While the share of Black and Latino students taking the test increased this year by more than five percentage points, to almost 47% of test-takers, that did not translate into more students earning a score high enough to qualify for admission. (There is no cut-off score for admission. Rather, offers are based on ranked scores, starting with those earning the highest marks.)
Almost 28,000 students took the entrance test this year — 4,000 more than last year.
“We’re not calling for any policies, we’re just saying the state should stay out of it,” said Assembly Member Charles Barron, a co-sponsor of the legislation introduced Wednesday.
The previous bill never made it to the Senate, where Sen. John Liu was seen as an obstacle to getting legislation through the New York City education committee, which he chairs.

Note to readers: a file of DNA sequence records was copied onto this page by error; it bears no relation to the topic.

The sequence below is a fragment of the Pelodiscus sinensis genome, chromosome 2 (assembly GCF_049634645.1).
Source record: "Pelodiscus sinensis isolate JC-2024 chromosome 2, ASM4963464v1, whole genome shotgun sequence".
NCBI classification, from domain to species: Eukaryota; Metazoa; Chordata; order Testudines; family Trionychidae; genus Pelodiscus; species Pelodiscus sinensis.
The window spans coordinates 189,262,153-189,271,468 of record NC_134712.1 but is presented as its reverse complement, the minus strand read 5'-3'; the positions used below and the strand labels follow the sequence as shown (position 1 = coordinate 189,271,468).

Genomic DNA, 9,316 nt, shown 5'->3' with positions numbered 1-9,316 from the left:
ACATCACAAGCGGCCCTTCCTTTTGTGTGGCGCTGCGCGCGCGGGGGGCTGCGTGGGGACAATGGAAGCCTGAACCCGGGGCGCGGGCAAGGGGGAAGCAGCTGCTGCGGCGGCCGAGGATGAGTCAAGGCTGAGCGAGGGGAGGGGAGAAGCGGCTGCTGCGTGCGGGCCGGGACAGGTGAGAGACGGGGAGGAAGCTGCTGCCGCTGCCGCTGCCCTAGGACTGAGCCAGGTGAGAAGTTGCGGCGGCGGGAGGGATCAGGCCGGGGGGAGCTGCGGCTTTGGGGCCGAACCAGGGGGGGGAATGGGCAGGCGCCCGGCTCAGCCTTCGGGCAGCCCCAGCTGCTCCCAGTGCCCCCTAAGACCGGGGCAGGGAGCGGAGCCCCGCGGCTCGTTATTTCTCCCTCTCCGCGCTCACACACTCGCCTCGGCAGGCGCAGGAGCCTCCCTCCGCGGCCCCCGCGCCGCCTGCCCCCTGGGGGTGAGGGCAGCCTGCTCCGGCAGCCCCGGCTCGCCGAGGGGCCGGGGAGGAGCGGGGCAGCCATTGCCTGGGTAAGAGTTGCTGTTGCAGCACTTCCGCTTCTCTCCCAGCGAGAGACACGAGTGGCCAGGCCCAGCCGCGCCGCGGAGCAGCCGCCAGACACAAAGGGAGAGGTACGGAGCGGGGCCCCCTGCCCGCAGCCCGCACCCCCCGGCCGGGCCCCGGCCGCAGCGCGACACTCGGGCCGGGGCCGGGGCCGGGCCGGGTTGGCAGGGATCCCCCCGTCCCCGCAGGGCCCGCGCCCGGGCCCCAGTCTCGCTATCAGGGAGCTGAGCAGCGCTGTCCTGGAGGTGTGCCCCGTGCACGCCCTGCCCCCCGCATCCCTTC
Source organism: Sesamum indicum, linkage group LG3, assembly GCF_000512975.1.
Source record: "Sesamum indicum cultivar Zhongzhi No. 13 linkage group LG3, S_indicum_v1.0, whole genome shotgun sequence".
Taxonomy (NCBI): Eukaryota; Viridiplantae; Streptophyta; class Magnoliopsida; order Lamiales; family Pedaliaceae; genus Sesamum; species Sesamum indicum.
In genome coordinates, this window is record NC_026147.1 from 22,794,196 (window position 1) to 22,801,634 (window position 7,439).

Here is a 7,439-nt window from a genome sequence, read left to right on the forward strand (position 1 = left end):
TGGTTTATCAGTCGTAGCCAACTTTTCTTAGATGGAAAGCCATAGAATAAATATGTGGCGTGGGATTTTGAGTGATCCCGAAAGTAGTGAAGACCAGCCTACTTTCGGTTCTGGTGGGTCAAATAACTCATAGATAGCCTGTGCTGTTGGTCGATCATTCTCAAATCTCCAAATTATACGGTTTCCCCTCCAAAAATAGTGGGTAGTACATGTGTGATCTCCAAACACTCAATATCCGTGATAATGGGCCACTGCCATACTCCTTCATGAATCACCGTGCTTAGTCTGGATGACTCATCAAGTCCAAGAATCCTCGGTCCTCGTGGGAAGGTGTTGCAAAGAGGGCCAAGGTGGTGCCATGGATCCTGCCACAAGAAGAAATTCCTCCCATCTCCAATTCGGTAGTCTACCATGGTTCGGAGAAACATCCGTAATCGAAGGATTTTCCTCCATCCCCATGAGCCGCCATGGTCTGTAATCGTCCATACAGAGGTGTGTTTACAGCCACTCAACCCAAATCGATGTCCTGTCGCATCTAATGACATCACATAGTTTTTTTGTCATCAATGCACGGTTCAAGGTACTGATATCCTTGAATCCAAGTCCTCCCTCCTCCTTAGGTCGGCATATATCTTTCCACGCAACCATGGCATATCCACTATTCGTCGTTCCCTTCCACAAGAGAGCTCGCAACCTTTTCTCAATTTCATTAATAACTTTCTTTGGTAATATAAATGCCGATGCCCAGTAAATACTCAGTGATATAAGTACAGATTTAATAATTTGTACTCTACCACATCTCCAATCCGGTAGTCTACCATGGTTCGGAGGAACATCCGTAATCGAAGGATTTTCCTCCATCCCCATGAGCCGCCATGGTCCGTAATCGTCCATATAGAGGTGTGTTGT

City council members on Wednesday grilled education department officials on school segregation at a joint hearing of the Education Committee and Civil and Human Rights Committee.
The sharp questions and answer session took place just weeks before the 65th anniversary of the landmark Brown v. Board of Education decision.
The atmosphere was a stark departure from just five years ago, when council members questioned education department officials about diversity issues in a school system that remains among the most segregated in the country.